Down cows are best rolled often to reduce limb stress until they are ready to stand. Caroline Benson explains why and how.

Calving is normally an exceptionally busy time of year and it’s also the time when you’re most likely to see a down cow on the farm.
While our natural instinct might be to help a cow stand as soon as possible this can actually be harmful, if the cow can’t hold its own weight, and can result in skin, muscle, or bone damage.
Rolling is a safer process for the cow and simpler to carry out. It helps reduce stress on the limbs until a cow is ready to stand.
Often down cows can’t roll themselves and one back leg (the weaker one) will take all their weight. This can reduce that leg’s circulation.
It doesn’t take long for a 500kg animal to worsen muscle damage lying down on the same area.
If she can’t roll herself she needs to be rolled two to four times a day. If a cow keeps sitting on the same leg after rolling you can use hay or silage bales to help prop her in place on the correct side.
It’s best to allocate one team member to roll and care for the cow. In cold and wet conditions, down cows need to be kept warm. If their body temperatures drop, so does their feed intake.
Energy levels then fall, making a bad situation worse. A cow cover, tarp, or using hay as a bed or a cover are all options to keep her warm.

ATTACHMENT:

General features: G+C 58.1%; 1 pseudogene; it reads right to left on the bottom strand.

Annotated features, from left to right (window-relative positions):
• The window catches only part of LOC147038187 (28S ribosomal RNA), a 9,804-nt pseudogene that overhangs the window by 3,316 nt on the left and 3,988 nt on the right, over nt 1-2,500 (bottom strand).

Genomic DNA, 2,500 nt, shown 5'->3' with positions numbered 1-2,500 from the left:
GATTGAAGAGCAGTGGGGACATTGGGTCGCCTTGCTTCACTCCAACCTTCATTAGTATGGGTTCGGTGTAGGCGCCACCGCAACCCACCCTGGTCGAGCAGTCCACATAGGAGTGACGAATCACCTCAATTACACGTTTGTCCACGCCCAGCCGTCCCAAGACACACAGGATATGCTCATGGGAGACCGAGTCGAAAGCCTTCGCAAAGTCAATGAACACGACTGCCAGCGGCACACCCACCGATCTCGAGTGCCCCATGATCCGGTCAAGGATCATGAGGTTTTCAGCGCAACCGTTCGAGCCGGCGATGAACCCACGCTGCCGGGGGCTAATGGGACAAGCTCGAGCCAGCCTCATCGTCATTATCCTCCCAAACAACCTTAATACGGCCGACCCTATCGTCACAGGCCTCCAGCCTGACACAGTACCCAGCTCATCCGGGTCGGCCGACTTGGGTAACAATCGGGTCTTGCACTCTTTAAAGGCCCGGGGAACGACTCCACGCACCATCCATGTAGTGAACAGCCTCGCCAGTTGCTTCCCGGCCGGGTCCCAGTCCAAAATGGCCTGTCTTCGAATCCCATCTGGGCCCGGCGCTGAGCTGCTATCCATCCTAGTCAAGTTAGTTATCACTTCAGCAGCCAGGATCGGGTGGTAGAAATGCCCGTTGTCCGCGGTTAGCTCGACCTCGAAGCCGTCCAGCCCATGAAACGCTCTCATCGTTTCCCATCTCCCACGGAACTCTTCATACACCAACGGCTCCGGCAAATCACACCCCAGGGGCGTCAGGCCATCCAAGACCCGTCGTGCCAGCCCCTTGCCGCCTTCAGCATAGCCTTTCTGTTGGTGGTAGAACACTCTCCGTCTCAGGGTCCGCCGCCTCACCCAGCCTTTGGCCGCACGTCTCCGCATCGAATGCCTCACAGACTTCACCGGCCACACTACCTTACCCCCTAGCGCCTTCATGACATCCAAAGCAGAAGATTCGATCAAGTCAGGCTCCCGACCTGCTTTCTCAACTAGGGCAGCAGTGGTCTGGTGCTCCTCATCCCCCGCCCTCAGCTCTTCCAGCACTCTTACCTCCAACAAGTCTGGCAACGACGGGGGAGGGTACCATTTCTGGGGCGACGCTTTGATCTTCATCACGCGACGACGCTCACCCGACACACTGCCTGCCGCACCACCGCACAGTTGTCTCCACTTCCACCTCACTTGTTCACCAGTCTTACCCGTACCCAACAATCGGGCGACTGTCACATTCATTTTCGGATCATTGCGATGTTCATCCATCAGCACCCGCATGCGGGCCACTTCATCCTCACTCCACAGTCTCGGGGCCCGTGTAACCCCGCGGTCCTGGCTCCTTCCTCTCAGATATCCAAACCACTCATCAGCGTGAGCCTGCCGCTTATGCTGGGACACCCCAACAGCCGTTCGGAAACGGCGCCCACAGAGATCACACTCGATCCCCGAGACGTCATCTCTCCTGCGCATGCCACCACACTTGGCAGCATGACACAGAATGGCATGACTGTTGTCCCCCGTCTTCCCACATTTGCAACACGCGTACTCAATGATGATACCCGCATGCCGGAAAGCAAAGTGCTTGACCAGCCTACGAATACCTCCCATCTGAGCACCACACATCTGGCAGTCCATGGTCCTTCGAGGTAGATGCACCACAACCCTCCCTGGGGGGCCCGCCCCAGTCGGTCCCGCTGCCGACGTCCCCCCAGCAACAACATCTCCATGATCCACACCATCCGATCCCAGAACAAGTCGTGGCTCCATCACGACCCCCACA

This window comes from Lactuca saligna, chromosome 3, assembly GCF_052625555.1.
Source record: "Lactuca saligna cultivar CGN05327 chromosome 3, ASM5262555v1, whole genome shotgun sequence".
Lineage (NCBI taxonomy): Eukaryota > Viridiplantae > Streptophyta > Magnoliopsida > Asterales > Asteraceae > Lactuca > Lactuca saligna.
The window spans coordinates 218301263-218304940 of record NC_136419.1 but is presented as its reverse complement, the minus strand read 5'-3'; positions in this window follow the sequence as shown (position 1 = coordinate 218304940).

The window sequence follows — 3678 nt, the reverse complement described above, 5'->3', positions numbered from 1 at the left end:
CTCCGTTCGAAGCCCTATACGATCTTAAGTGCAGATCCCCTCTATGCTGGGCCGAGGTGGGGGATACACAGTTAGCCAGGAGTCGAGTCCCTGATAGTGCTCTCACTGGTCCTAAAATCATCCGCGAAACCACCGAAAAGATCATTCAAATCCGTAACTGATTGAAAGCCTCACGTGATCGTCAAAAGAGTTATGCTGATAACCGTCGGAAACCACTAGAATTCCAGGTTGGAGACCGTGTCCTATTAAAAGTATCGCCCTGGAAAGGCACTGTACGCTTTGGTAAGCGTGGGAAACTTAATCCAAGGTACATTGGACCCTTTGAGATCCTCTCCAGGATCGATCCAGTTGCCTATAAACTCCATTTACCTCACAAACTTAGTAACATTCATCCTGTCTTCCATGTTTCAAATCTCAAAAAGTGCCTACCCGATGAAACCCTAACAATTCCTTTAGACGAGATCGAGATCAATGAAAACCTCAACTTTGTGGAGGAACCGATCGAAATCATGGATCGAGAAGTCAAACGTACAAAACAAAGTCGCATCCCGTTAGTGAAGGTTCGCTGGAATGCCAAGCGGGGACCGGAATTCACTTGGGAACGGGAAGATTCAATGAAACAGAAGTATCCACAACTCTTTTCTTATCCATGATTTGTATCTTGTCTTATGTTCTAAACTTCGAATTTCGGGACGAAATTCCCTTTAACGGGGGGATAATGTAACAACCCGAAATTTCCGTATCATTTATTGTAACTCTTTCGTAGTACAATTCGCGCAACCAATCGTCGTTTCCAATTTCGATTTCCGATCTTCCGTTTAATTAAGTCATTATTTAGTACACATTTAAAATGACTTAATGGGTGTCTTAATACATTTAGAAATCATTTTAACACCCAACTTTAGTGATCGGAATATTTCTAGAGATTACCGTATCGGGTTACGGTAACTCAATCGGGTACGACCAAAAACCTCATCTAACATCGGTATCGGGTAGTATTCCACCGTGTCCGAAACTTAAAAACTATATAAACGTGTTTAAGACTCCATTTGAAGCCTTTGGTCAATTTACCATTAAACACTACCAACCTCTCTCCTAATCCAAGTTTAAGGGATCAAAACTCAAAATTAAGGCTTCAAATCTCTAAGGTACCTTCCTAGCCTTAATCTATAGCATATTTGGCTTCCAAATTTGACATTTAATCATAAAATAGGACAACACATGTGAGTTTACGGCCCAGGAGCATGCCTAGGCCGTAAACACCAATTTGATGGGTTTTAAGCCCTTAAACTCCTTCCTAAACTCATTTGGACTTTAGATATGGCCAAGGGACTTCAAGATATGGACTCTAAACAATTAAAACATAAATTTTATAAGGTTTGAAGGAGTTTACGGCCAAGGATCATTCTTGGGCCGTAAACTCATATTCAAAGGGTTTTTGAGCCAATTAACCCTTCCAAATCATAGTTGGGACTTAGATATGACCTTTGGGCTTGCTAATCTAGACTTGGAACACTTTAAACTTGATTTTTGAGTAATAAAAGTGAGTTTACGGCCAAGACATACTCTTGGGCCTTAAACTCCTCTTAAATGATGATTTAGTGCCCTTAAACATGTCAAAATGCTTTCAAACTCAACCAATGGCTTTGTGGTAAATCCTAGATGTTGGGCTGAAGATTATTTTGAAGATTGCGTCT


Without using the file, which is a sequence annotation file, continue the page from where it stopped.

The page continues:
You’ll also need to provide food and water that is easy to eat and reach, and pain relief if needed.
Molasses, starter, or energy drenches also help to provide energy, and metabolic support through bags given intravenously may also be useful.
Many farms will have new team members on board so it’s important that everyone discusses and understands how to care for down cows before it gets busy onfarm.
If the cow doesn’t get up within a few days or you’re not sure about her condition or treatment, call your vet.


  1. Tuck the cow’s legs in: the closer they are to her body, the better.
  2. Roll the cow over: stay low, bend your knees and push from her hips if possible, grab a teammate to help push from her shoulders, avoid injuring yourself in the process.
  3. Pull the cow’s legs back out: each time you roll her, flex and extend her back legs afterwards to help with blood flow. Repeat two to four times daily.
  • More information on down-cow care, and when and how to lift cows, is available at
  • Caroline Benson is a DairyNZ consulting officer in Taranaki.